It’s the antediluvian age, and Gorias la Gaul is a legend among legends—even if he is over seven hundred years old and with a bad back. But when a cult of necromancers tries to resurrect a sadistic bard with the knowledge that can destroy the world, can even Gorias save the day—especially when one of the villains is his son?
With Thrall, Shrewsbury delivers a grim and gritty Sword & Sorcery tale, one that is more than just a straightforward hack n’ slash. Not that there’s no hacking and slashing, there’s actually plenty. But you’ll also find deep characterization and moral quandaries. This is no happy campy “good vs. evil” story, more like badass vs. badass vs. undead badass vs. even more evil badass while vs. each other. If you’re a fan of Conan, Red Sonja, or Fafhrd then will love Gorias.
Best to read while listening to: the soundtrack to Conan the Barbarian. Duh! Also, Slayer.
Benedict gets kidnapped and tortured for information by the government, Gregory leads an armed resistance against the hijacked UCAS, and Friedrich partakes a quest into the Abyss in search of Erishkigal. And all as martial law gets declared on the UCAS, the Abundant Harvest virus is unleashed onto the world, and war is declared between the UCAS and Mandaria.
You’ll find twists and turns galore as Zimmer continues his epic saga. And his descriptions of the Abyss is just as vivid, detailed, and (darkly) fascinating as Purgatarion—drawing from myths from many diverse cultures. The third installment is just as much a page turner as the second was.
Also, Erishkigal FTW!
Best to read while listening to: Epica, Nightwish, Metallica, Megadeth…and maybe some Enya for the Abyss scenes just to mess with your head even further (hehehehe). Just kidding. Enya works for Purgatarion. Midnight Syndicate is perfect for the Abyss scenes.
The second book in Stephen Zimmer’s Rising Dawn saga, The Storm Guardians, starts out strong and stays that way. Where the first book, The Exodus Gate, primarily set the saga up, it’s in the second book where it picks up the pace.
The setting is like a paralell modern day world. A very familiar world where mostly the names have changed: the UCAS=USA, Grand Charter=Constitution, Yorvik–you get the picture. Although I’m not exactly sure about the small town Godwinton…. (Godwin’s Law?)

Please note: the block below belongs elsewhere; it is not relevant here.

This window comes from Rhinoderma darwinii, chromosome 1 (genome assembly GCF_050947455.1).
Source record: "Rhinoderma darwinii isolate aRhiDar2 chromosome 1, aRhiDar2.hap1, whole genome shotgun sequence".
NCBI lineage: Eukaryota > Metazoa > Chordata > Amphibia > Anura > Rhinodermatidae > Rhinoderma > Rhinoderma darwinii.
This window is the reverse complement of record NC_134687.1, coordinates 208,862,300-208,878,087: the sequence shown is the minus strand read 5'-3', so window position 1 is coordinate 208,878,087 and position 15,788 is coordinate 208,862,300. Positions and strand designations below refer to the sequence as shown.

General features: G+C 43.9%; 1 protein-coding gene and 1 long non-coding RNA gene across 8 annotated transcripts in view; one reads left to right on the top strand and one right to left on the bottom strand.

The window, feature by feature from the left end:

The shapeshifting An-Ki are now divided into three clans and despite crossing time and space to escape the global flood and find themselves in a time period they know nothing about, they still find themselves pursued by their ancient Nephilim enemy that managed to cross the Gate as well. Fortunately, they now have help, in the form of a new order of Avatars known as the Watchers.
However, in the spirit world, Beleth leads an army of nasties out of the Abyss and invades Purgatarion in what is quite possibly the most epic and imaginative battle I have ever read in any fantasy novel. Heck, you even get to root for spiders (for once).
All this while Dagian Underwood, Jovan, and the rest of the conspirators (a mixed bag of human and Dark Avatars) continue their march toward a one world government with the revealing of Living ID, along with a federal assault on a home in Godwinton reminiscent of real world events such as Waco and the Brown residence.
The second book reveals many mysteries as Benedict Darwin and the gang continues to find themselves caught up in a conflict so big that no single world can contain it. It contains a large cast of characters, yet Zimmer manages to keep the pace going while still giving each chracter’s proper time in the spotlight. If anything, The Storm Guardians, is a promising continuation to the saga.
Best to read while listening to: Anything from Rob Zombie (no joke). Also, there’s a new band called the Sons of Liberty….
Midnight Syndicate outdo themselves with Carnical Arcane – one of, if not the best music CD they’ve yet produced. A concept CD centered around a carnival where the magic is real and bad things tend to happen, it even comes complete with sound effects and voices to increase the forboding atmosphere as the music plays.
Not every song, however, is macabre and spine-tingling. “Dr. Atmore’s Elixirs of Good Humor and Fortification,” for example, sounded like it would fit well in a Final Fantasy VI remake, possibly involving something to do with Kefka or maybe the Mage Tower. Also, of the 25 songs on the CD, many are very short (there’s even one that’s only 36 seconds). But overall, the CD is a nice variety of “wonders both fantastic and macabre” and will keep you listening from start to finish.
Once again, Midnight Syndicate delivers.
Best to listen to while reading: anything in the Horror or Dark Fantasy genres–specifically something involving carnivals or clowns….